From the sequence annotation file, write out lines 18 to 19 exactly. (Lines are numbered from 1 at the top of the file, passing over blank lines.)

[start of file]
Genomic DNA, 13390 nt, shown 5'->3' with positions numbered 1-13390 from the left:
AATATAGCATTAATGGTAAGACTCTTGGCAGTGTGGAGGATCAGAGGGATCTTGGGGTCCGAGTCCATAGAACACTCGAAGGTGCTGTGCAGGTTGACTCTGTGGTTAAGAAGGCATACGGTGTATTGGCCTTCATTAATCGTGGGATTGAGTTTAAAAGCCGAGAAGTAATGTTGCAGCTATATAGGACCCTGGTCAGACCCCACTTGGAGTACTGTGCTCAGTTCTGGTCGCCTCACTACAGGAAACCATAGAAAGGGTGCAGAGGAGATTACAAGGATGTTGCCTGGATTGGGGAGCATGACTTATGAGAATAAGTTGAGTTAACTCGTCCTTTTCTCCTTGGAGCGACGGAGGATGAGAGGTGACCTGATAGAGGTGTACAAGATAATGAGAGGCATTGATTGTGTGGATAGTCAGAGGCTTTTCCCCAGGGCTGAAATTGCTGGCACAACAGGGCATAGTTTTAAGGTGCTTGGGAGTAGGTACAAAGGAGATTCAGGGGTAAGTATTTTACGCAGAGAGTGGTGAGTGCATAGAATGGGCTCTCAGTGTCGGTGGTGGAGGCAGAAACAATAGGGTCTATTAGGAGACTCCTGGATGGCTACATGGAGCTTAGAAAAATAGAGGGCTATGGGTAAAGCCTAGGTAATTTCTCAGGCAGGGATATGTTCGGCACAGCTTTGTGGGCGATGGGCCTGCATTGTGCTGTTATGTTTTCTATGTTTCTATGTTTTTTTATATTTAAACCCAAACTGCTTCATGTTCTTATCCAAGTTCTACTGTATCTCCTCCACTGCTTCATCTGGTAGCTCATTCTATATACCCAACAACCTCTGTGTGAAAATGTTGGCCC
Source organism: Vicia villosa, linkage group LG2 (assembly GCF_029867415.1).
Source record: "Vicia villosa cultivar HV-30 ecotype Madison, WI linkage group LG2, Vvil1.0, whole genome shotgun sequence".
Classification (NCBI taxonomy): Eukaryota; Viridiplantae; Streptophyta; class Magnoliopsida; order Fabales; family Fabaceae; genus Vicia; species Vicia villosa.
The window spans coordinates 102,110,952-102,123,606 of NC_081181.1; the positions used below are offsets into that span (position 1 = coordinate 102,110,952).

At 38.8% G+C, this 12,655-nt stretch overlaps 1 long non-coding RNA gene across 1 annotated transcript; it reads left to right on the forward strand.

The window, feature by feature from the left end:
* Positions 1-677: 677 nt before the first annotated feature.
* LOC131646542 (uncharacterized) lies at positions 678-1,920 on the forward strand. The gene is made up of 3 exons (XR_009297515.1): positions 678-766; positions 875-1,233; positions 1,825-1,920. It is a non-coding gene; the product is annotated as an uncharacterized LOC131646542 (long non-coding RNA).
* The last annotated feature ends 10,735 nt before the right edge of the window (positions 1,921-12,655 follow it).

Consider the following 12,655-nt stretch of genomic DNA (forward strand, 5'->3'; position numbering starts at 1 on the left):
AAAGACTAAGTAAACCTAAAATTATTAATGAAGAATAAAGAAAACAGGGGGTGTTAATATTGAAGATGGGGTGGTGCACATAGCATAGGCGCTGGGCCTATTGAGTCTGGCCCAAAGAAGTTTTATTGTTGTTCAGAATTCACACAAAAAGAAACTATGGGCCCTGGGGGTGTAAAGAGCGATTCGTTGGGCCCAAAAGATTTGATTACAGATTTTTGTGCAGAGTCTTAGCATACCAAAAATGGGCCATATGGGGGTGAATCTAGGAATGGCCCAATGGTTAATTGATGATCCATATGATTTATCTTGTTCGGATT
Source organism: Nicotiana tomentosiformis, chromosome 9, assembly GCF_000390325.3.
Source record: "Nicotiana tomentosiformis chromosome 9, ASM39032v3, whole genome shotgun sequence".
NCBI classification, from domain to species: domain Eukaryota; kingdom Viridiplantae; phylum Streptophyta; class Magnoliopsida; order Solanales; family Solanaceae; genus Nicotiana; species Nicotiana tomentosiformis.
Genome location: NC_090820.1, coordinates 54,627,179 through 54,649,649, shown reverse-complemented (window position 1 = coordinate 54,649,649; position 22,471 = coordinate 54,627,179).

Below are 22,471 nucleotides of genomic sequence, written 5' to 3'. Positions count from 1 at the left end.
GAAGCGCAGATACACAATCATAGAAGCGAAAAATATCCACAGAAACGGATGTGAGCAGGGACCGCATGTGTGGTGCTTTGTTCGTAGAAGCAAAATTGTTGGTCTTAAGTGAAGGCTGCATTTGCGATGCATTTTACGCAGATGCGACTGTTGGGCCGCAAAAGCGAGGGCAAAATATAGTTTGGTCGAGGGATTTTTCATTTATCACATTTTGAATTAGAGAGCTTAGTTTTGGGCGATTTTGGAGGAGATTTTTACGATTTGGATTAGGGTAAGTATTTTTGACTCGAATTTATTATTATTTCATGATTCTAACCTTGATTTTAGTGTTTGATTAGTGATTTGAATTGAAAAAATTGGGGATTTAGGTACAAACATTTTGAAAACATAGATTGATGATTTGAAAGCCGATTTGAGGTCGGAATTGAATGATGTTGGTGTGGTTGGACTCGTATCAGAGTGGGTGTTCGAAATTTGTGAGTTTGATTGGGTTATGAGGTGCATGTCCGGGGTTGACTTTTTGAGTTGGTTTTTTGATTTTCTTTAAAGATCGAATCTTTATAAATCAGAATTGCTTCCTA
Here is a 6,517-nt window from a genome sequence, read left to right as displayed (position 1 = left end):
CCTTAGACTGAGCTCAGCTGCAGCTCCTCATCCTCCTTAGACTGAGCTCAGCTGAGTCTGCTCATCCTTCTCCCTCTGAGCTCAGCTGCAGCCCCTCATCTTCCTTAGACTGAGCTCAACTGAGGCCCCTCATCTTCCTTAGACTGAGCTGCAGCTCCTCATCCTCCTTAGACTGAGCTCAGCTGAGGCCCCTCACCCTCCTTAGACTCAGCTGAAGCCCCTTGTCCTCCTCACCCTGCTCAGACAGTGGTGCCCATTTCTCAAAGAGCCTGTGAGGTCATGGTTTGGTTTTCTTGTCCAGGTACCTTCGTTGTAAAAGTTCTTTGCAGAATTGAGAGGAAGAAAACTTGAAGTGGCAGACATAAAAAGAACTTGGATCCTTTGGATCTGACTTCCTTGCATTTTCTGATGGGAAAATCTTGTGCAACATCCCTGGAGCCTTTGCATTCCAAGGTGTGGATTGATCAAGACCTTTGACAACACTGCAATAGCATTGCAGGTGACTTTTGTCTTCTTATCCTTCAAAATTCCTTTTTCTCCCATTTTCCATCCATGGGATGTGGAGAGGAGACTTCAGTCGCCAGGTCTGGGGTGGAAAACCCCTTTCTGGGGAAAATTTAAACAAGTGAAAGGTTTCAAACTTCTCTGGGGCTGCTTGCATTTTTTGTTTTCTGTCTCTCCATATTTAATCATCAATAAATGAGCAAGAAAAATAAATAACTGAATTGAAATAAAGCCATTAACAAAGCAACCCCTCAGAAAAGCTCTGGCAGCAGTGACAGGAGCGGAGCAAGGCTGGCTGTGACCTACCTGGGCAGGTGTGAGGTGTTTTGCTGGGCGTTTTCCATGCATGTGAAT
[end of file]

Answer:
Below are 22,471 nucleotides of genomic sequence, written 5' to 3'. Positions count from 1 at the left end.
GAAGCGCAGATACACAATCATAGAAGCGAAAAATATCCACAGAAACGGATGTGAGCAGGGACCGCATGTGTGGTGCTTTGTTCGTAGAAGCAAAATTGTTGGTCTTAAGTGAAGGCTGCATTTGCGATGCATTTTACGCAGATGCGACTGTTGGGCCGCAAAAGCGAGGGCAAAATATAGTTTGGTCGAGGGATTTTTCATTTATCACATTTTGAATTAGAGAGCTTAGTTTTGGGCGATTTTGGAGGAGATTTTTACGATTTGGATTAGGGTAAGTATTTTTGACTCGAATTTATTATTATTTCATGATTCTAACCTTGATTTTAGTGTTTGATTAGTGATTTGAATTGAAAAAATTGGGGATTTAGGTACAAACATTTTGAAAACATAGATTGATGATTTGAAAGCCGATTTGAGGTCGGAATTGAATGATGTTGGTGTGGTTGGACTCGTATCAGAGTGGGTGTTCGAAATTTGTGAGTTTGATTGGGTTATGAGGTGCATGTCCGGGGTTGACTTTTTGAGTTGGTTTTTTGATTTTCTTTAAAGATCGAATCTTTATAAATCAGAATTGCTTCCTA